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Titanic violin sells at auction for more than $1.7 million

October 21, 2013|By David Ng
  • The violin played by bandmaster Wallace Hartley during the final moments before the sinking of the Titanic is shown, along with a leather carrying case initialed WHH.
The violin played by bandmaster Wallace Hartley during the final moments… (Peter Muhly / AFP/Getty…)

A violin that was played by a musician on the Titanic as the ship sank in 1912 has been sold at auction for more than $1.7 million, more than triple expectations.

The instrument sold at a Saturday auction in Britain for £1.1 million, or about $1.78 million. It had been estimated that the selling price would be between £200,000 and £300,000.

Henry Aldridge and Son, the British auction house that specializes in Titanic-related memorabilia and that held the auction, said the instrument was discovered in 2006, and was played by second-class passenger Wallace Hartley, who was one of hundreds who perished on the tragic night of April 14, 1912.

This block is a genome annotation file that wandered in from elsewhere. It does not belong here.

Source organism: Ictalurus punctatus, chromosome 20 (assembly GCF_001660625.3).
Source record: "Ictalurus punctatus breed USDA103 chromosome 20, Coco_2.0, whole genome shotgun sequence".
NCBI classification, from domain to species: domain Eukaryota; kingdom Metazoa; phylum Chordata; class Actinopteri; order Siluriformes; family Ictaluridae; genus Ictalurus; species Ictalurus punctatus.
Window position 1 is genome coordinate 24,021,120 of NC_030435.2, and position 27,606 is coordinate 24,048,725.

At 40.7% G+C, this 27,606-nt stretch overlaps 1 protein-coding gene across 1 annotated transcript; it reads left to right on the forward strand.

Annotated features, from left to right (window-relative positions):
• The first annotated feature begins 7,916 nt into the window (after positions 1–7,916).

ART: Can you guess the high price?

Hartley is believed to have played with his ensemble as the boat sank in the North Atlantic after striking an iceberg. In the 1997 James Cameron movie "Titanic," the violinist and his ensemble were depicted as performing the piece "Nearer, My God, to Thee."

Other objects at the auction included Hartley's travel bag, in which the violin was recovered after the sinking; some of the musician's sheet music; and the ship's original insurance document.

The auction house said it conducted extensive tests on the original instrument to determine its authenticity. It said that the violin was given to Hartley by his fiancee as an engagement gift. The instrument is believed to be German and created around 1880.

The auction also featured a prop violin that was seen in the Oscar-winning film that was played by actor Jonathan Evans-Jones, who played Hartley in the movie.


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